A group of Filipino lawmakers flew Wednesday to a Philippine-occupied island in the disputed South China Sea to assert their country's claim to the potentially oil-rich region in defiance of China's protest that the visit threatens regional stability.
Even though the daylong visit upset China, which has been trading accusations with the Philippines and Vietnam over recent territorial spats in some of the world's busiest sea lanes, a senior Chinese diplomat at a meeting of Asian security officials in Bali, Indonesia, said that his country has agreed to draft guidelines for behavior in the disputed region with the 10-member Association of Southeast Asian Nations.
Chinese diplomat Liu Zhenmin called it a "milestone document." Philippine Foreign Secretary Albert del Rosario, however, said that with no teeth, even such guidelines would be meaningless and that the Philippines still intends to bring the dispute to an international tribunal.
"So we are signing an agreement with China (and) it's supposed to be a code of conduct, but China is saying on the other hand that they own everything," he told reporters, adding that the "necessary elements to make the guidelines succeed are still incomplete."
For years, Beijing has resisted calls for a binding code of conduct that would require disputes in the South China Sea to be solved peacefully and without threats of violence.
Brunei, Malaysia, Taiwan and Vietnam also have conflicting territorial claims in the Spratly Islands, which are believed to be rich in oil and natural gas. In recent months, the Philippines and Vietnam have charged that Chinese vessels were disrupting their energy exploration and sought the backing of the U.S., which said it wants to keep international maritime traffic free from interference.
China, which claims the entire South China Sea, acknowledges some of the incidents took place in what it said were its waters.
On Wednesday, dozens of Filipino troops and sunburned villagers welcomed the four-member congressional delegation on Pag-asa Island. Although tiny and a large part of it made up of a single gravel airstrip, the island is the biggest in a cluster that the Philippines claims as it own and calls Kalayaan group of islands.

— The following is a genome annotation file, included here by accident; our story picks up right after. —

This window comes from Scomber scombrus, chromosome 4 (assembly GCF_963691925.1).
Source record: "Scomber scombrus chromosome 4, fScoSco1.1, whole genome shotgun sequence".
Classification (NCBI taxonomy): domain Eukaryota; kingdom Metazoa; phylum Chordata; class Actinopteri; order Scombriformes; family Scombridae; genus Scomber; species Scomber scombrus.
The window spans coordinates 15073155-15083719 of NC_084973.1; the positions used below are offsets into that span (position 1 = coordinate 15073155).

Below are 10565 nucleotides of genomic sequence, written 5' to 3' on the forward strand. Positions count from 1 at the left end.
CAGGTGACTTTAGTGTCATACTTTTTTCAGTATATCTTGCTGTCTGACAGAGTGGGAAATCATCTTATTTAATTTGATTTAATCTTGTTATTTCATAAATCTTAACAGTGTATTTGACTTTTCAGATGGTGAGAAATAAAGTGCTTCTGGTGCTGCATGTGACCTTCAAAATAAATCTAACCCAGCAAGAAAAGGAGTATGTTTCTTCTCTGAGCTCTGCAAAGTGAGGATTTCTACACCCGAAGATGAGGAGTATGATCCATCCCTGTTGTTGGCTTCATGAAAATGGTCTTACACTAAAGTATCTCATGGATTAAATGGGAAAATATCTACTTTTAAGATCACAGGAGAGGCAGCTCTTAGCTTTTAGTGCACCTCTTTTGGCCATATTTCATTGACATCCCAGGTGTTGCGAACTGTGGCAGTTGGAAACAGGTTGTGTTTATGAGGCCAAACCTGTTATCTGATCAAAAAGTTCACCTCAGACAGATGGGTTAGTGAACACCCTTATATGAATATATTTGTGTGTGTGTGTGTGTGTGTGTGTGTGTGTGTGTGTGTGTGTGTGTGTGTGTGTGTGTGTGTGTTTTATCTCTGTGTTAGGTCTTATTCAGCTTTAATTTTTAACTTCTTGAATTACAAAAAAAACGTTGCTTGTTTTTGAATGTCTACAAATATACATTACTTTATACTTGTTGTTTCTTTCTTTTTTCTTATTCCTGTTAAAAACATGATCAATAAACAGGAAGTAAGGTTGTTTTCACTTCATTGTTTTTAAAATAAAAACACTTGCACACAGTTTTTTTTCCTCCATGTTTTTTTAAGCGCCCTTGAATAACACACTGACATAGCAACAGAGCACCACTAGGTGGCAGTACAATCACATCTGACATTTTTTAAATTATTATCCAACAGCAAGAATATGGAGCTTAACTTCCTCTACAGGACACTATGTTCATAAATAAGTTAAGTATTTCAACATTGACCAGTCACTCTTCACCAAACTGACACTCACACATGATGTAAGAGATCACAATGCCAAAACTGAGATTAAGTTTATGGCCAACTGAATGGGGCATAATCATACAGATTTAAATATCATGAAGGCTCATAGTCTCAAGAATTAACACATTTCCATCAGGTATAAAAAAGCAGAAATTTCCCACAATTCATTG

"This is a historic moment for the congressional delegation. This is Philippine territory," Rep. Walden Bello told a small crowd of residents, government officials and troops who greeted him in the intense tropical heat.
Bello carried two new Philippine flags for the island. He and the others sang their national anthem during a flag-raising ceremony in front of a small one-story town hall on the 91-acre (37-hectare) island, which also has a military camp and a small civilian community of about 60 people.
Pag-asa, internationally called Tithu Island, lies in the South China Sea about 300 miles (480 kilometers) west of the western Philippine province of Palawan. Kalayaan municipality was established in 1978.
Chinese Embassy spokesman Ethan Sun said Tuesday that China would relay its "great concern" to the Philippine government over the lawmakers' trip. He said it goes against the spirit of a 2002 accord between China and ASEAN, which is nonbinding.
The trip "serves no purpose but to undermine peace and stability in the region and sabotage China-Philippine relationship," Sun said in a statement.
Philippine presidential spokesman Edwin Lacierda said Wednesday the lawmakers "were not doing anything in violation of international law" in visiting a Philippine territory.
Bello said that the trip, which his party calls a "sovereignty mission," aims at peacefully asserting the Philippines' claim to Pag-asa and surrounding territory.
"We come in peace," he said in a speech on the island. "We support a diplomatic solution, but let there be no doubt in anybody's mind, in any foreign power's mind that if they dare to eject us from Pag-asa, if they dare to eject us from our rightful territories, Filipinos will not take that sitting down. Filipinos are born to resist aggression. Filipinos are willing to die for their soil."
Despite diplomatic progress at the Bali meeting, del Rosario said Manila had told Beijing it plans to take the territorial dispute to a U.N. tribunal to resolve the conflicting claims peacefully.
China last week rejected the Philippine proposal and reiterated its long-held position to solve its disputes through bilateral negotiations with Manila and the other claimants.
Associated Press writers Oliver Teves in Manila and Niniek Karmini in Bali, Indonesia, contributed to this report.